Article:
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Terminator: Dark Fate is essentially a remake of the first two Terminator movies. This isn’t a bad thing. As the Terminator franchise progressed, it got more complicated, less compelling, and seemed more interested in the time travel stuff (which never made any sense) and the futuristic world-building (which looked generic). Dark Fate takes us back to the roots of the franchise and its thrilling premise: a vulnerable young woman is the future of humanity, and a terrifyingly powerful, relentless villain is on a mission to kill her.
Dark Fate also refocuses on the central anxiety that animates the entire Terminator series: our concern that the things we build are going to destroy us. By the time Dark Fate begins, the storyline of the first movies has been resolved, as Sarah and John Connor have successfully stopped the creation of Skynet, the artificial-intelligence program that would declare war on humanity. But now a new AI program, called Legion, is sending robots from the future to murder Dani Ramos (Natalia Reyes), a Mexican factory worker who is the hope of the (new) future revolution. It’s up to an "enhanced" human, Grace (Mackenzie Davis), to protect her from the new Terminator (Gabriel Luna). I suppose if history has a habit of repeating itself, the future might be prone to the same thing.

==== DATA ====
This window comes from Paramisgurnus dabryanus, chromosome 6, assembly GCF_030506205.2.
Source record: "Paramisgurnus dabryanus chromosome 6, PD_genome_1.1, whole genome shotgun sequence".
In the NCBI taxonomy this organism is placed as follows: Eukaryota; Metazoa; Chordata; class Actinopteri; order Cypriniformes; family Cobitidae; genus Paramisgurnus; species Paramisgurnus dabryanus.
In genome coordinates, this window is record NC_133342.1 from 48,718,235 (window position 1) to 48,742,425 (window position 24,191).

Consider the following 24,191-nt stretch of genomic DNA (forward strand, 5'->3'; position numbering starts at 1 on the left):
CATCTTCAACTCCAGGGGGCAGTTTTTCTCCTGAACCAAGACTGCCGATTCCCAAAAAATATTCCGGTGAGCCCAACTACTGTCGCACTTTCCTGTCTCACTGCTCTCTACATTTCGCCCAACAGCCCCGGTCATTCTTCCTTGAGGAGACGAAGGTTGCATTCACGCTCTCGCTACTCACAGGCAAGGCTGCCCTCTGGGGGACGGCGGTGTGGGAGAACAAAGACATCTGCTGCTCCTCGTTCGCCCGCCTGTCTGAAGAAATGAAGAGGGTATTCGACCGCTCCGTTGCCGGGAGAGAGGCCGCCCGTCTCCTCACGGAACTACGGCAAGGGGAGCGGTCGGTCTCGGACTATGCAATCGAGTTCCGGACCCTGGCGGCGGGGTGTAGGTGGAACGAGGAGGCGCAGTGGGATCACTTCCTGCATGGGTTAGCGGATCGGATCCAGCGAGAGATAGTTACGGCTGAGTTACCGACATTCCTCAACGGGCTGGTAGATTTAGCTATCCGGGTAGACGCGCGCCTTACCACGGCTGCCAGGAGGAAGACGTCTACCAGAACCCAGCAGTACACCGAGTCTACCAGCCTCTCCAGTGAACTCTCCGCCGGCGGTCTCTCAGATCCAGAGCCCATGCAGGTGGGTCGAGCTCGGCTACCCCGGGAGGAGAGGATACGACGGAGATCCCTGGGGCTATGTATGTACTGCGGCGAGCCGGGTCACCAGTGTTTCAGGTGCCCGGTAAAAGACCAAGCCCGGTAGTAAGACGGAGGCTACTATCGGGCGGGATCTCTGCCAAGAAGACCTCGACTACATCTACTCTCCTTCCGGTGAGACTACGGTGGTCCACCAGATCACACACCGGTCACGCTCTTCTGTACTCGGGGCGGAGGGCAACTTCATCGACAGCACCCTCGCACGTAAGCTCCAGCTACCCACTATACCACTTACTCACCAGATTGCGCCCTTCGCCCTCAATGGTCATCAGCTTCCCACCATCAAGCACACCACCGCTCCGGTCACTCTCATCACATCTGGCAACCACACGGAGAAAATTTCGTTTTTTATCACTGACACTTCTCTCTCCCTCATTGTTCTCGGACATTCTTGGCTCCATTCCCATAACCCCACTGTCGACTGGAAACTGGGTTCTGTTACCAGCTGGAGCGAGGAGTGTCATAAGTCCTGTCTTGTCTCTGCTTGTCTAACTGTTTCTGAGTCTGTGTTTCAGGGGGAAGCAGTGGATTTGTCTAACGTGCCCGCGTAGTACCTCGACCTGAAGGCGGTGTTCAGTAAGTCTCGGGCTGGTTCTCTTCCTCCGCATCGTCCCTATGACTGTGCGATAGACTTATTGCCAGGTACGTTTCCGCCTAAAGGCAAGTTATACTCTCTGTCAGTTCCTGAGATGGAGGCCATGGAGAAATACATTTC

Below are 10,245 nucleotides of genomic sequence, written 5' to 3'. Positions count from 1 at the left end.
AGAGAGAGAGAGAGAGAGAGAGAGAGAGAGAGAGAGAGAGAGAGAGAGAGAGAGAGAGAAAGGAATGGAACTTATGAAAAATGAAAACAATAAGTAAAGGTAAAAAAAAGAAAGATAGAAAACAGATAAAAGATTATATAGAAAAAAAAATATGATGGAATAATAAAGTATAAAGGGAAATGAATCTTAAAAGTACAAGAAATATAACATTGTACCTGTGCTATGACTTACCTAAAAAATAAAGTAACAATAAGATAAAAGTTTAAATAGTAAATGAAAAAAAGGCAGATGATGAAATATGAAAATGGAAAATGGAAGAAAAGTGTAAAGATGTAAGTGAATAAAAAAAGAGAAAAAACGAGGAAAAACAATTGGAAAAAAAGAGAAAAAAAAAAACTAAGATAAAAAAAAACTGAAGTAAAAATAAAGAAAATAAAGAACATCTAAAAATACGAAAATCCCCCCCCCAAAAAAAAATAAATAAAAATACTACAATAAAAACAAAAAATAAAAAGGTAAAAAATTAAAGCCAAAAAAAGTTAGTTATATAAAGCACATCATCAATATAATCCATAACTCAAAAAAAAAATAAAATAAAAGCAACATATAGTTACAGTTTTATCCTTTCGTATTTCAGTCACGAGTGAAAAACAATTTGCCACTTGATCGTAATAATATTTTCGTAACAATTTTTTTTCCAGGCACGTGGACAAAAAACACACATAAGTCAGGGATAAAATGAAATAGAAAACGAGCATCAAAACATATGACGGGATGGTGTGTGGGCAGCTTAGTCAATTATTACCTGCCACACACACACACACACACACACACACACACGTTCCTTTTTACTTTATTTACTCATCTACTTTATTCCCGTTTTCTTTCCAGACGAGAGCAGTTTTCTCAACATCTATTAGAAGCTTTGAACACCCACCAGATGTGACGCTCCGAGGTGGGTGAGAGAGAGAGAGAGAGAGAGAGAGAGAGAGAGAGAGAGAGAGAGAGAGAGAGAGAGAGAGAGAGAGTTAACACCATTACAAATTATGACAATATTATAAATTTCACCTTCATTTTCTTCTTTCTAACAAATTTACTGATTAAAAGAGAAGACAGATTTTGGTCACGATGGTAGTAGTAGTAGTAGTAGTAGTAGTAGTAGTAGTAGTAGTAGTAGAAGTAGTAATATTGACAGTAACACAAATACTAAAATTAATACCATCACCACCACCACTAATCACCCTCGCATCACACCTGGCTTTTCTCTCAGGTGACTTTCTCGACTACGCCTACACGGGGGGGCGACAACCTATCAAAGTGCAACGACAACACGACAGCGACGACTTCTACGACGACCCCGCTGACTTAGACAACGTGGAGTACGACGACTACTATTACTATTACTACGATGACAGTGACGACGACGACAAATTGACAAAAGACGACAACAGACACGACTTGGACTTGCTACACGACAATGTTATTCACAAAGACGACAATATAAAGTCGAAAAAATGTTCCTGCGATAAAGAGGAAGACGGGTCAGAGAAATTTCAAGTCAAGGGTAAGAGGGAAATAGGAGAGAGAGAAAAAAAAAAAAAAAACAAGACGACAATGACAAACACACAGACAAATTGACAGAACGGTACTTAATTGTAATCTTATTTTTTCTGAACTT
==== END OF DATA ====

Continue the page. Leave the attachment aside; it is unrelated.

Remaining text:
Robots - Women - Technology - Hand - Way
When time-traveling robots start hunting innocent women, it’s fair to say that technology has gotten out of hand. Most of us already feel this way on a daily basis. Is social media a good thing or is it replacing authentic human relationship? What has Twitter done to our public discourse? Is Alexa listening to everything I say? There are large communities, often based in religious principles, who have...
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It takes a government, to create a genocide.